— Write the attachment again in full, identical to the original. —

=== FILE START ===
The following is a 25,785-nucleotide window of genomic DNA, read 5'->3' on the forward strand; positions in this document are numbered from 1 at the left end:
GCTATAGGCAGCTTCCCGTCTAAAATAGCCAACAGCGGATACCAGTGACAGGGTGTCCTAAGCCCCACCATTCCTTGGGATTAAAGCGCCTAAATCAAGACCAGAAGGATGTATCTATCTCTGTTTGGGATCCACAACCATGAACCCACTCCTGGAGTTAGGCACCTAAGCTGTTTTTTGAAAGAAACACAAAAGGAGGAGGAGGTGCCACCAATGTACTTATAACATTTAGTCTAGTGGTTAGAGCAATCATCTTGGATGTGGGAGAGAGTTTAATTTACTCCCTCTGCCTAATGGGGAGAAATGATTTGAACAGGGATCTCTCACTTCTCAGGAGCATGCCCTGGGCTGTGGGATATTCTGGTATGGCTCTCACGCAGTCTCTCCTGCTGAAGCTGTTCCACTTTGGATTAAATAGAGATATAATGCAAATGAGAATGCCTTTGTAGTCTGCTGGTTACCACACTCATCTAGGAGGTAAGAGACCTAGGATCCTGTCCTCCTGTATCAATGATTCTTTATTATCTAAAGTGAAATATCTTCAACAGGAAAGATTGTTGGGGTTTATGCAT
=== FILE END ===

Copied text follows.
The following is a 25,785-nucleotide window of genomic DNA, read 5'->3' on the forward strand; positions in this document are numbered from 1 at the left end:
GCTATAGGCAGCTTCCCGTCTAAAATAGCCAACAGCGGATACCAGTGACAGGGTGTCCTAAGCCCCACCATTCCTTGGGATTAAAGCGCCTAAATCAAGACCAGAAGGATGTATCTATCTCTGTTTGGGATCCACAACCATGAACCCACTCCTGGAGTTAGGCACCTAAGCTGTTTTTTGAAAGAAACACAAAAGGAGGAGGAGGTGCCACCAATGTACTTATAACATTTAGTCTAGTGGTTAGAGCAATCATCTTGGATGTGGGAGAGAGTTTAATTTACTCCCTCTGCCTAATGGGGAGAAATGATTTGAACAGGGATCTCTCACTTCTCAGGAGCATGCCCTGGGCTGTGGGATATTCTGGTATGGCTCTCACGCAGTCTCTCCTGCTGAAGCTGTTCCACTTTGGATTAAATAGAGATATAATGCAAATGAGAATGCCTTTGTAGTCTGCTGGTTACCACACTCATCTAGGAGGTAAGAGACCTAGGATCCTGTCCTCCTGTATCAATGATTCTTTATTATCTAAAGTGAAATATCTTCAACAGGAAAGATTGTTGGGGTTTATGCAT